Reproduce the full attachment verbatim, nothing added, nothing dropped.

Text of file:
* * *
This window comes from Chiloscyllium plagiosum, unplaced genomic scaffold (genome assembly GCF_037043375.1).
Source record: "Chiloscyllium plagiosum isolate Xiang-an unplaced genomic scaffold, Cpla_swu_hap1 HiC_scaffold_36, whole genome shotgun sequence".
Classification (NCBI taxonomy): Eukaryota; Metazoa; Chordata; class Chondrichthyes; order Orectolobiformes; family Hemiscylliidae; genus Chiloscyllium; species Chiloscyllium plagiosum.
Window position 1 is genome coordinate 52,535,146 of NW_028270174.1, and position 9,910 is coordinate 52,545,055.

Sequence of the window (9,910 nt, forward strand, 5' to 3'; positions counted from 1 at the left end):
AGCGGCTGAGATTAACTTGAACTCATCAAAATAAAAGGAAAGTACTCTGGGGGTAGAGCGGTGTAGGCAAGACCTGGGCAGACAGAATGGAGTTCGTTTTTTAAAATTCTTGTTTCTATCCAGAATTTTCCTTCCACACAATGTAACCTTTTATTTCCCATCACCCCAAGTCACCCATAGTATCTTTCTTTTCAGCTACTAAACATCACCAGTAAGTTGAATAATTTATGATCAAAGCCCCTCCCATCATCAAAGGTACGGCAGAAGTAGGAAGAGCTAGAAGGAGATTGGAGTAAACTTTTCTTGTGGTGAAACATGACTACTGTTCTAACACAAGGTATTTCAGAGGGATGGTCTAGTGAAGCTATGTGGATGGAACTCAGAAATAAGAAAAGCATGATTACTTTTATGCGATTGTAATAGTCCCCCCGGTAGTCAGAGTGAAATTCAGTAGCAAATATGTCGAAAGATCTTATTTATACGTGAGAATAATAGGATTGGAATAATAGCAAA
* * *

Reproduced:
This window comes from Chiloscyllium plagiosum, unplaced genomic scaffold (genome assembly GCF_037043375.1).
Source record: "Chiloscyllium plagiosum isolate Xiang-an unplaced genomic scaffold, Cpla_swu_hap1 HiC_scaffold_36, whole genome shotgun sequence".
Classification (NCBI taxonomy): Eukaryota; Metazoa; Chordata; class Chondrichthyes; order Orectolobiformes; family Hemiscylliidae; genus Chiloscyllium; species Chiloscyllium plagiosum.
Window position 1 is genome coordinate 52,535,146 of NW_028270174.1, and position 9,910 is coordinate 52,545,055.

Sequence of the window (9,910 nt, forward strand, 5' to 3'; positions counted from 1 at the left end):
AGCGGCTGAGATTAACTTGAACTCATCAAAATAAAAGGAAAGTACTCTGGGGGTAGAGCGGTGTAGGCAAGACCTGGGCAGACAGAATGGAGTTCGTTTTTTAAAATTCTTGTTTCTATCCAGAATTTTCCTTCCACACAATGTAACCTTTTATTTCCCATCACCCCAAGTCACCCATAGTATCTTTCTTTTCAGCTACTAAACATCACCAGTAAGTTGAATAATTTATGATCAAAGCCCCTCCCATCATCAAAGGTACGGCAGAAGTAGGAAGAGCTAGAAGGAGATTGGAGTAAACTTTTCTTGTGGTGAAACATGACTACTGTTCTAACACAAGGTATTTCAGAGGGATGGTCTAGTGAAGCTATGTGGATGGAACTCAGAAATAAGAAAAGCATGATTACTTTTATGCGATTGTAATAGTCCCCCCGGTAGTCAGAGTGAAATTCAGTAGCAAATATGTCGAAAGATCTTATTTATACGTGAGAATAATAGGATTGGAATAATAGCAAA